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I'm working on the problem of a steady 2-dimensional incompressible viscous flow through a straight delimited fluid pipe, in which a rectangular object is found,

Problem diagram

This problem is aimed to be solved numerically by the stream-vorticity method. However I have a problem to understand how to choose the characteristic length $L$ for the system. In a document its proposed that the characteristic length of the system is $2W$(the length of the barrier perpendicular to the flow), however they don't explain why did they choose it. I haven't found any reference for this problem, thus some references are appreciated. In this document the Reynolds number for this problem is :

$$Re = \frac{2Wv_o}{\nu}$$

where $v_0$ is the velocity of the flow very far from the rectangular object and $ \nu$ is the dynamic viscosity. Why they choose this characteristic length for this system ?, Why not $T$ ?

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    $\begingroup$ I don't know of many cases of interest where W would be zero. But you can certainly look at a case where T is vanishing thin, and obtain a relevant answer. That seems to be the motivation for choosing 2W as the characteristic dimension for the Re. $\endgroup$ – Chet Miller Nov 10 '16 at 3:00
  • $\begingroup$ Very good observation, for the case of T approaching zero, would be the case of a plate immerse in a fluid. Whereas the case of W approaching zero is not of any additional interest to the flow with no barrier. $\endgroup$ – Keith Nov 10 '16 at 3:05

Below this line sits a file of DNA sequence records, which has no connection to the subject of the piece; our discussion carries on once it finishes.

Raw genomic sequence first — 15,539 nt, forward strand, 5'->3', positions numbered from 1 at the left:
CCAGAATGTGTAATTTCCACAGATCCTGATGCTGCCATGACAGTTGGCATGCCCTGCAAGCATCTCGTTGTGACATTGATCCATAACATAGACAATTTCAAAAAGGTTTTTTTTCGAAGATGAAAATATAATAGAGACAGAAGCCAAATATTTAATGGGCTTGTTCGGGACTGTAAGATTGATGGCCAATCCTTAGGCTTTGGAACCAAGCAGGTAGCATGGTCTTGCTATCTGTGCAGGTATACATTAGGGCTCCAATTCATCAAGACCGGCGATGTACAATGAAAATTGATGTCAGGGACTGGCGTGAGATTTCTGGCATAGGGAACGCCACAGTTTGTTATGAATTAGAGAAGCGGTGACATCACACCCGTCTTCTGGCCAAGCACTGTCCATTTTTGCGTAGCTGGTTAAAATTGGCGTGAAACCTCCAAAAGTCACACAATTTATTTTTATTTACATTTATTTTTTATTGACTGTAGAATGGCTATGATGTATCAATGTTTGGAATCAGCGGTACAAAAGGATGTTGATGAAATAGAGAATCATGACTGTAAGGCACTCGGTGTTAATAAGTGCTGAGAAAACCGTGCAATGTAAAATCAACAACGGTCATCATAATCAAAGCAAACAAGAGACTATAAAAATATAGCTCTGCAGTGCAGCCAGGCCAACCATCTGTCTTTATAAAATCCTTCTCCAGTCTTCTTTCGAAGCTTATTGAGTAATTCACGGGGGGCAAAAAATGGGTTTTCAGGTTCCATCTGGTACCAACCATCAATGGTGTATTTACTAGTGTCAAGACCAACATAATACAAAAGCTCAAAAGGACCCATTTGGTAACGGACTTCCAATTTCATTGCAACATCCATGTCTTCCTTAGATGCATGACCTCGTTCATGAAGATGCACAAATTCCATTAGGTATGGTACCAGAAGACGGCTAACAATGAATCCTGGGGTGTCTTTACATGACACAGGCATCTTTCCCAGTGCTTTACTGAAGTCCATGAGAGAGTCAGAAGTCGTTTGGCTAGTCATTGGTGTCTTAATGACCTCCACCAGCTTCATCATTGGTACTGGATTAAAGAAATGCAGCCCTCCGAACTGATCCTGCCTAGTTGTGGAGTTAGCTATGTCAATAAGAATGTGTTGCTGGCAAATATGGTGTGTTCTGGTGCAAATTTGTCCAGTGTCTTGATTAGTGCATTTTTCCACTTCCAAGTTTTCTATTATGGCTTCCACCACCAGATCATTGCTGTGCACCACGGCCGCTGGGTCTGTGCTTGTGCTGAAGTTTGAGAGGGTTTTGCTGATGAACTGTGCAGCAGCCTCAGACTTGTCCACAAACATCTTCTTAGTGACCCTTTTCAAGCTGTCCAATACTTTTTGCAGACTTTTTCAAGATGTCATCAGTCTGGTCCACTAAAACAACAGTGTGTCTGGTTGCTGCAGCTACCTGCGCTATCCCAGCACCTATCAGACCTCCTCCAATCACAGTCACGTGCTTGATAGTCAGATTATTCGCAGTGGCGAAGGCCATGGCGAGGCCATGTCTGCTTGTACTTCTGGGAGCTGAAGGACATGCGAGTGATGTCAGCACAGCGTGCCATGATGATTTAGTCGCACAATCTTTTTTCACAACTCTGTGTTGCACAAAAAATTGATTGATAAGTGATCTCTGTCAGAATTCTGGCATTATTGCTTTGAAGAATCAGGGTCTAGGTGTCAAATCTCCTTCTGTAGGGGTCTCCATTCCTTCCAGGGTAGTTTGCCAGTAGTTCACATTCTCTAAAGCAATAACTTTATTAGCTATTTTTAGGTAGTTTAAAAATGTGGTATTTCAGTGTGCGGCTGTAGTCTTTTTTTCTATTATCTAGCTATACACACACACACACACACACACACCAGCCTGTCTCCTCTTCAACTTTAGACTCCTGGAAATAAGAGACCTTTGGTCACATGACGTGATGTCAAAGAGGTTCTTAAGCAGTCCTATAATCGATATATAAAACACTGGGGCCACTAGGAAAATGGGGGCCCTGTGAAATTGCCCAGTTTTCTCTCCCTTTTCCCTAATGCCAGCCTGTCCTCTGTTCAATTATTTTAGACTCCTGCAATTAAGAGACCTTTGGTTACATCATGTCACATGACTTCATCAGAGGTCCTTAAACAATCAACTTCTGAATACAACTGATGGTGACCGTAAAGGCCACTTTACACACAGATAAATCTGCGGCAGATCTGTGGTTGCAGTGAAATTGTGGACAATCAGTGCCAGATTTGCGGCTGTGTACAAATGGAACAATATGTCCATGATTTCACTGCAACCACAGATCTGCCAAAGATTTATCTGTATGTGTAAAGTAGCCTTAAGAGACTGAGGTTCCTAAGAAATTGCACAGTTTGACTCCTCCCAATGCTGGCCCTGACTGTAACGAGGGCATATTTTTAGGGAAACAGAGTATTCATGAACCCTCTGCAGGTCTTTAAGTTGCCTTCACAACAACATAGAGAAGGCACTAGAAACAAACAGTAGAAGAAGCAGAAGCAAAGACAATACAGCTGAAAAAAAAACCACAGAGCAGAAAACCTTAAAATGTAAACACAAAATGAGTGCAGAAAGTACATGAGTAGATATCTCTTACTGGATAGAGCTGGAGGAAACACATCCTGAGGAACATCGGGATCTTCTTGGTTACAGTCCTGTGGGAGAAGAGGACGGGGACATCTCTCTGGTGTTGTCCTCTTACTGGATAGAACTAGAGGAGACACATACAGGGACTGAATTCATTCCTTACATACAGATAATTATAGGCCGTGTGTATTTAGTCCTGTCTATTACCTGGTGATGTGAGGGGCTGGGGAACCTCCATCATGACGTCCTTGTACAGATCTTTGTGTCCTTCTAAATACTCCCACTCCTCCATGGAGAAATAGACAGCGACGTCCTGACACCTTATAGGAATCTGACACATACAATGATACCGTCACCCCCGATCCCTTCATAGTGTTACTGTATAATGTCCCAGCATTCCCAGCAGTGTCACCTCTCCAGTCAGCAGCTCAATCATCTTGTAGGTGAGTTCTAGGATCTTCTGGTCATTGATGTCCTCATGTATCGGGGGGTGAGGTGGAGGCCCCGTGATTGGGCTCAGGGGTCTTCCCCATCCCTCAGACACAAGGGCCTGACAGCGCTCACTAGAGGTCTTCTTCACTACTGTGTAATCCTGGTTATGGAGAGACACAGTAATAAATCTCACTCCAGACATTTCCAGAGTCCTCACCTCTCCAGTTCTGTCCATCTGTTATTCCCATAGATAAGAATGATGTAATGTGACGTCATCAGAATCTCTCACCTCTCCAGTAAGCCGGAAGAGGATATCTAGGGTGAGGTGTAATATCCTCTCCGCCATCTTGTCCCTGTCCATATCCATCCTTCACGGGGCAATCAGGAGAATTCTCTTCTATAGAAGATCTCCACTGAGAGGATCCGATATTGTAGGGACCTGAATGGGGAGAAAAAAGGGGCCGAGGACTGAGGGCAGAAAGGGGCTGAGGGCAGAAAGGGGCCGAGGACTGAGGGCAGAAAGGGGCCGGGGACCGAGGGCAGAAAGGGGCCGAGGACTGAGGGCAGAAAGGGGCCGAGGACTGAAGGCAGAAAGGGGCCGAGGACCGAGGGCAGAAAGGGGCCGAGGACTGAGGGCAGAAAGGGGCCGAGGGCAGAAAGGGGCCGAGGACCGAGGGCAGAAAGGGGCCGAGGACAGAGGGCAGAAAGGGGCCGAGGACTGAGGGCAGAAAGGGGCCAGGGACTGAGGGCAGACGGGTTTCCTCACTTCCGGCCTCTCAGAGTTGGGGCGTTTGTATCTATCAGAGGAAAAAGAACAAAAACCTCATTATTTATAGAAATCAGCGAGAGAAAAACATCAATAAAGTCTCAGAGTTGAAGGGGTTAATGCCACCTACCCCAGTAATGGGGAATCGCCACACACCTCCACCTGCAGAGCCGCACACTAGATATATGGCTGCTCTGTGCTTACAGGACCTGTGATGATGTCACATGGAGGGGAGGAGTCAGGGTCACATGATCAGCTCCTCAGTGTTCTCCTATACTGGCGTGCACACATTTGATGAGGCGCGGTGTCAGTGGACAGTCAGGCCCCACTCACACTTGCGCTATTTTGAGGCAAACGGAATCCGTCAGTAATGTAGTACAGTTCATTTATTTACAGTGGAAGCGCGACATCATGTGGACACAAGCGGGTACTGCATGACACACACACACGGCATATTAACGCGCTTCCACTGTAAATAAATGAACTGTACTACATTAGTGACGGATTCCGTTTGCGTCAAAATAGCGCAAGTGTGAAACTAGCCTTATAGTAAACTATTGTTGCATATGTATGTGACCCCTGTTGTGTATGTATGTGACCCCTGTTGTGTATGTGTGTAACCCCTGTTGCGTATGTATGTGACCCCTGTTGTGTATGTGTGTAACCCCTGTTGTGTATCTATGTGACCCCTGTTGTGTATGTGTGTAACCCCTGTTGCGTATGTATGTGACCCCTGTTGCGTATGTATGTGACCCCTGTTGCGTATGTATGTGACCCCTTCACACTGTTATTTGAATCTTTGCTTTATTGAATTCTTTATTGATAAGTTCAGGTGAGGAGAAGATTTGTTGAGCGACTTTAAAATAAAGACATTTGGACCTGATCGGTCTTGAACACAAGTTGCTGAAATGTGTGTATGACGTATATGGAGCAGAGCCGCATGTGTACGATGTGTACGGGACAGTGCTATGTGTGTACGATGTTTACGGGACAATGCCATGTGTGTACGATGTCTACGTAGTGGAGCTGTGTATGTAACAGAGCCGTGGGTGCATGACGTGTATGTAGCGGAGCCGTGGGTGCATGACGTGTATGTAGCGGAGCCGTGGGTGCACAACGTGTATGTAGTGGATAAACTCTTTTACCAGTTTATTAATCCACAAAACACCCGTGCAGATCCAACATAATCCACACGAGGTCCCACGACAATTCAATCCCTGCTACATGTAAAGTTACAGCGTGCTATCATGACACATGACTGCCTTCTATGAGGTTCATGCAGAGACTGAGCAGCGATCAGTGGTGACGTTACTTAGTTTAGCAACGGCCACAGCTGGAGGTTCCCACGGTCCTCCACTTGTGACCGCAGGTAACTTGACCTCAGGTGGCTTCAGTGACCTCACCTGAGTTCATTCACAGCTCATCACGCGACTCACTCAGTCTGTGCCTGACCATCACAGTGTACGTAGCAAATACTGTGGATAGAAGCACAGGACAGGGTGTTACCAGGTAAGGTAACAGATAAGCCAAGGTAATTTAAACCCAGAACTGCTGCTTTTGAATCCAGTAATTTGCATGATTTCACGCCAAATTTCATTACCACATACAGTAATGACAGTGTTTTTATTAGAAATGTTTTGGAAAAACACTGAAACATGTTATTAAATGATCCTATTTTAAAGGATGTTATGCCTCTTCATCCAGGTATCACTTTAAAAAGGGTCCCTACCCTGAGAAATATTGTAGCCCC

• $\begingroup$ Actually you must take into account all relevant parameters and form all possible dimensionless groups (say using Pi theorem). That is to say $T/W,H/W$ must also enter the problem. My answer physics.stackexchange.com/questions/286285/… might help. $\endgroup$ – Deep Nov 10 '16 at 5:36
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The Reynolds number is only intended to give you an idea of whether the flow is inertial or viscous.

To answer that question, you must determine what is causing the perturbance in the flow, is it the width or the length of the object?

  • If W is big: you expect to see eddies behind the obstacle.
  • If W is small: you don't expect eddies, and can expect the flow to encounter small perturbations only (stream lines in the flow will remain nearly straight)

However, in these two cases, you can imagine that changing T will not fundamentally modify the behaviour of the fluid. Well maybe if T is bigger, the flow will be straighter while around the obstacle, but the obstacle will end at some point, and the presence of eddies will be because of W.

In these problems, to find the characteristic length think of what is responsible for perturbations.

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